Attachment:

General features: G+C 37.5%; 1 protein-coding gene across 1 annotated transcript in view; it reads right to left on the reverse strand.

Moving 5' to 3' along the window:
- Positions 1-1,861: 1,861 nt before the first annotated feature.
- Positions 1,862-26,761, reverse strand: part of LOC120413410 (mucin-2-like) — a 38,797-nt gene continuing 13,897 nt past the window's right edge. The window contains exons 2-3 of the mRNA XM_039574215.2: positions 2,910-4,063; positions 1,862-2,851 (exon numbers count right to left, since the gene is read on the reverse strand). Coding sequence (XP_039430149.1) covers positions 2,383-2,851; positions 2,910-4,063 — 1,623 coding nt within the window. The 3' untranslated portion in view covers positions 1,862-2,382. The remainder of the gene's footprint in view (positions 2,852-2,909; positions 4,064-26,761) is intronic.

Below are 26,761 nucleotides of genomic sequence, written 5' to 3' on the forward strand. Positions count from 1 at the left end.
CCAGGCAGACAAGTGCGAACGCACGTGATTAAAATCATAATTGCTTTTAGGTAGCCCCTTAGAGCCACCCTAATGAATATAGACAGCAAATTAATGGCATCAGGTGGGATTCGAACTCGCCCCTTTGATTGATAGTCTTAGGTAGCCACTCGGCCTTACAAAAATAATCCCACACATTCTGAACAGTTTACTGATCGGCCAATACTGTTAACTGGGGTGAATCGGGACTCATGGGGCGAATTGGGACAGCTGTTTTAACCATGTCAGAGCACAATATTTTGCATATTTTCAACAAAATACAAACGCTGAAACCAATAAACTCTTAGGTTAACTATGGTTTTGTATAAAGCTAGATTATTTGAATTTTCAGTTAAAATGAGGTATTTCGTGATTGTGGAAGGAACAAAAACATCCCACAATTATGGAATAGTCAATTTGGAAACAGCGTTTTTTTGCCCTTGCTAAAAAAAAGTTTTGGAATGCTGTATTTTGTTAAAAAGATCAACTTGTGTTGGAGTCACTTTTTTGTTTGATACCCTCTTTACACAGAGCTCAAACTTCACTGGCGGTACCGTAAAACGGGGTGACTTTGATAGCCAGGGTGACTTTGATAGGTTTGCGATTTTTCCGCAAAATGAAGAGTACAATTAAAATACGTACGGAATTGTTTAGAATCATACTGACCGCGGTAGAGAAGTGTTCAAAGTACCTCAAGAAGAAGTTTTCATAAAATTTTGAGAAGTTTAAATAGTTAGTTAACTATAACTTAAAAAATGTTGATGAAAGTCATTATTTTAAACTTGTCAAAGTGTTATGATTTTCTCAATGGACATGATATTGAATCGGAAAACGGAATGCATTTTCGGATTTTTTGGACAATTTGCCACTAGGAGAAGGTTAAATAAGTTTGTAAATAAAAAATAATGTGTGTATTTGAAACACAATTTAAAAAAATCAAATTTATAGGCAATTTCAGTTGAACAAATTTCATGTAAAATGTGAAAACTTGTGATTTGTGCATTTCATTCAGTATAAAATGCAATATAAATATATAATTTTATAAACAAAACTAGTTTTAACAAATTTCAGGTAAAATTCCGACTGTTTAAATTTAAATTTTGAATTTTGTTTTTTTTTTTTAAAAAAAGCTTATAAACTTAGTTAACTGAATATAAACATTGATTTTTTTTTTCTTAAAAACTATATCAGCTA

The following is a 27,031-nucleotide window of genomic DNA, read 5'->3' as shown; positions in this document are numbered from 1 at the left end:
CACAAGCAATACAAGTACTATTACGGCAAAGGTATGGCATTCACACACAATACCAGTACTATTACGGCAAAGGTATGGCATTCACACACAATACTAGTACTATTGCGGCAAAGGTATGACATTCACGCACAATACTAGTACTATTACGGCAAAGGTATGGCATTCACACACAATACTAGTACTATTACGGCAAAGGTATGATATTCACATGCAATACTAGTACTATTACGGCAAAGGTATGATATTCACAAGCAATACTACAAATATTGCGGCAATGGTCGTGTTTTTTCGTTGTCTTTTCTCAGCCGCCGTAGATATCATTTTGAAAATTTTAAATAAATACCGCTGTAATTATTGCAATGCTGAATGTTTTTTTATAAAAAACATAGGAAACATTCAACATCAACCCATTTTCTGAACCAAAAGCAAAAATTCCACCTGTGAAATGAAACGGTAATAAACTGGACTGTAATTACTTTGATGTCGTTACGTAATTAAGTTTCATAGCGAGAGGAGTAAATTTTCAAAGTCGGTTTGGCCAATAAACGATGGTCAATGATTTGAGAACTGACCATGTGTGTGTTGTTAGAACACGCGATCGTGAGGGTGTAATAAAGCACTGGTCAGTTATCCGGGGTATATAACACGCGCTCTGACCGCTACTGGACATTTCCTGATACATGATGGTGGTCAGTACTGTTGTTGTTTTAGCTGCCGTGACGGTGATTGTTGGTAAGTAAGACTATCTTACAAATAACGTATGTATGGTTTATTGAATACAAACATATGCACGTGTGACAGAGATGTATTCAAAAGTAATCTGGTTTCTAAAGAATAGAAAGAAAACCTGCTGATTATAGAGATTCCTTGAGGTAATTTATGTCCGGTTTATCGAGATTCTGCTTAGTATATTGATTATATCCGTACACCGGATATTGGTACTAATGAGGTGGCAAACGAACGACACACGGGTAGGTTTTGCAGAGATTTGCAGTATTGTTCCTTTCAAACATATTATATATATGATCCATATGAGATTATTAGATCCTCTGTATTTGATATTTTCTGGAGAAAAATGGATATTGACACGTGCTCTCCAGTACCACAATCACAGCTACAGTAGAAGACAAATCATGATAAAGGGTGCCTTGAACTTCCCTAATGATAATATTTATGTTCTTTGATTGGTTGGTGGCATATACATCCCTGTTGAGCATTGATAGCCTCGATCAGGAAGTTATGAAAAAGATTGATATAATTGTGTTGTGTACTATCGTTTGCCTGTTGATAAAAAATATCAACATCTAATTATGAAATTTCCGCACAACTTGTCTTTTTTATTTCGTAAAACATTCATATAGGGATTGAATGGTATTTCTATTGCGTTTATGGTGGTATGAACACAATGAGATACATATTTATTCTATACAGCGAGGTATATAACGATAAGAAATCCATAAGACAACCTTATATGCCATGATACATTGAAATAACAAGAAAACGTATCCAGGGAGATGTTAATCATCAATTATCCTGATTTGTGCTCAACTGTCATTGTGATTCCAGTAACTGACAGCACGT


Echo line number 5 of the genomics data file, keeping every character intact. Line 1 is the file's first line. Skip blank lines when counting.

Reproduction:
Below are 26,761 nucleotides of genomic sequence, written 5' to 3' on the forward strand. Positions count from 1 at the left end.